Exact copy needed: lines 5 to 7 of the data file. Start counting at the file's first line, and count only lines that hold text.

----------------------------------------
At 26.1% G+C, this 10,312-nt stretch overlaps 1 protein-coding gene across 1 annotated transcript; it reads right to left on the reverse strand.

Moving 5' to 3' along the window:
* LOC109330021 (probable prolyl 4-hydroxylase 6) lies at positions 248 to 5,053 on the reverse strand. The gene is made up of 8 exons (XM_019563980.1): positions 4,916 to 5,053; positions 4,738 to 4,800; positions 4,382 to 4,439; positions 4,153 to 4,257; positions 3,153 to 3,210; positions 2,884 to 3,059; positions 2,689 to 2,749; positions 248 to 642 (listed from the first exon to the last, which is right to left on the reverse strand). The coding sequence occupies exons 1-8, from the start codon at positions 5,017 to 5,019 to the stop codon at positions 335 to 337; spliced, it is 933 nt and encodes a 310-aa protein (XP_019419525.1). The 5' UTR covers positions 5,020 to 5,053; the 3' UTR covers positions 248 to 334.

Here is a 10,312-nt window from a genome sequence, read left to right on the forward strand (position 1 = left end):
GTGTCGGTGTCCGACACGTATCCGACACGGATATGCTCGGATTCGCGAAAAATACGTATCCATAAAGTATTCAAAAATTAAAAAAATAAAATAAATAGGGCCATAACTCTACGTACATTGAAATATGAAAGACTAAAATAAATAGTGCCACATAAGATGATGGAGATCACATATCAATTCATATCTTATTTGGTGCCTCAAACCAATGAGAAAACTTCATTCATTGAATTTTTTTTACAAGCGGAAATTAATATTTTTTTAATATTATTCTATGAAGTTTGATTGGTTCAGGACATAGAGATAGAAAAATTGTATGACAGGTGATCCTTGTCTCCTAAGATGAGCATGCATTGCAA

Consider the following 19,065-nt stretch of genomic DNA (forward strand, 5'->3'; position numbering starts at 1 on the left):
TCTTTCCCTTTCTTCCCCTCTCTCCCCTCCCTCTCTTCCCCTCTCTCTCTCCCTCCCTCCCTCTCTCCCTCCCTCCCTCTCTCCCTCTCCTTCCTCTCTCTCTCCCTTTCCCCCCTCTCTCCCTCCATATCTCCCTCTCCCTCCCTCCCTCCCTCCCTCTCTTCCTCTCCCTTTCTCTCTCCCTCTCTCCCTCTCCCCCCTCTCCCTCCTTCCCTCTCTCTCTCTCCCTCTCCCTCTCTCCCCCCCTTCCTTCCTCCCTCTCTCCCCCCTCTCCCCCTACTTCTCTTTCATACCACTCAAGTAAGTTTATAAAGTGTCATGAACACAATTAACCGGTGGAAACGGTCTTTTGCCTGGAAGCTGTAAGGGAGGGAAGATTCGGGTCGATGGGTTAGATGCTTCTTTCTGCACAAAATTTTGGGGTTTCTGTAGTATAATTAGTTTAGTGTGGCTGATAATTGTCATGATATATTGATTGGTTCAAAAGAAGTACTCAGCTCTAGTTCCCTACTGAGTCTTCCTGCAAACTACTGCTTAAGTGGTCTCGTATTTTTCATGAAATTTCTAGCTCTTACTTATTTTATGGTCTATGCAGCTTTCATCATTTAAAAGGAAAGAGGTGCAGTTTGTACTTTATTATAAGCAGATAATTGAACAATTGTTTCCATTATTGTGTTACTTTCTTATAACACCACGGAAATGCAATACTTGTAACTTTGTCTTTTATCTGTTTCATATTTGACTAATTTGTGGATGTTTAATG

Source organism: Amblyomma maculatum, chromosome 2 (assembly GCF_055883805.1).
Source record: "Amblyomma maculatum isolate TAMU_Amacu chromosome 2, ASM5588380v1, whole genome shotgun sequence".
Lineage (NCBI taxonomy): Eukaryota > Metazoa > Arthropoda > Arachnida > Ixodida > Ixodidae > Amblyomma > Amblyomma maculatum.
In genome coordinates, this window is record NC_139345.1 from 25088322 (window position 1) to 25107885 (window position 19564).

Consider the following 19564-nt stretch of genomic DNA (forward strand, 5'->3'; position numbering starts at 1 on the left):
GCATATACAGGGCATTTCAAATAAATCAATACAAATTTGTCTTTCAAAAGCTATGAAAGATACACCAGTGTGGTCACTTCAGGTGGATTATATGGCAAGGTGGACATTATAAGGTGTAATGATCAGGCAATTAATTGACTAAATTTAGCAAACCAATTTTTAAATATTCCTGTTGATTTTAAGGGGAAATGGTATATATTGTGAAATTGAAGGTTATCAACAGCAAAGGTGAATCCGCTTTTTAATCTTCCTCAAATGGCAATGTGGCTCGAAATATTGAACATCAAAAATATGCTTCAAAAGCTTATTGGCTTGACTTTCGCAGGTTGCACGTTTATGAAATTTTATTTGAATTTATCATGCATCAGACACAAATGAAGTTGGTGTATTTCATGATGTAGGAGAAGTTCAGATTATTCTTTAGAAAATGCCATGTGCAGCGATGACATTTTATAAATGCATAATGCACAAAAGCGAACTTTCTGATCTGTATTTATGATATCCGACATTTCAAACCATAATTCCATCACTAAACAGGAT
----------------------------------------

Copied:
GTGTCGGTGTCCGACACGTATCCGACACGGATATGCTCGGATTCGCGAAAAATACGTATCCATAAAGTATTCAAAAATTAAAAAAATAAAATAAATAGGGCCATAACTCTACGTACATTGAAATATGAAAGACTAAAATAAATAGTGCCACATAAGATGATGGAGATCACATATCAATTCATATCTTATTTGGTGCCTCAAACCAATGAGAAAACTTCATTCATTGAATTTTTTTTACAAGCGGAAATTAATATTTTTTTAATATTATTCTATGAAGTTTGATTGGTTCAGGACATAGAGATAGAAAAATTGTATGACAGGTGATCCTTGTCTCCTAAGATGAGCATGCATTGCAA

Consider the following 19,065-nt stretch of genomic DNA (forward strand, 5'->3'; position numbering starts at 1 on the left):
TCTTTCCCTTTCTTCCCCTCTCTCCCCTCCCTCTCTTCCCCTCTCTCTCTCCCTCCCTCCCTCTCTCCCTCCCTCCCTCTCTCCCTCTCCTTCCTCTCTCTCTCCCTTTCCCCCCTCTCTCCCTCCATATCTCCCTCTCCCTCCCTCCCTCCCTCCCTCTCTTCCTCTCCCTTTCTCTCTCCCTCTCTCCCTCTCCCCCCTCTCCCTCCTTCCCTCTCTCTCTCTCCCTCTCCCTCTCTCCCCCCCTTCCTTCCTCCCTCTCTCCCCCCTCTCCCCCTACTTCTCTTTCATACCACTCAAGTAAGTTTATAAAGTGTCATGAACACAATTAACCGGTGGAAACGGTCTTTTGCCTGGAAGCTGTAAGGGAGGGAAGATTCGGGTCGATGGGTTAGATGCTTCTTTCTGCACAAAATTTTGGGGTTTCTGTAGTATAATTAGTTTAGTGTGGCTGATAATTGTCATGATATATTGATTGGTTCAAAAGAAGTACTCAGCTCTAGTTCCCTACTGAGTCTTCCTGCAAACTACTGCTTAAGTGGTCTCGTATTTTTCATGAAATTTCTAGCTCTTACTTATTTTATGGTCTATGCAGCTTTCATCATTTAAAAGGAAAGAGGTGCAGTTTGTACTTTATTATAAGCAGATAATTGAACAATTGTTTCCATTATTGTGTTACTTTCTTATAACACCACGGAAATGCAATACTTGTAACTTTGTCTTTTATCTGTTTCATATTTGACTAATTTGTGGATGTTTAATG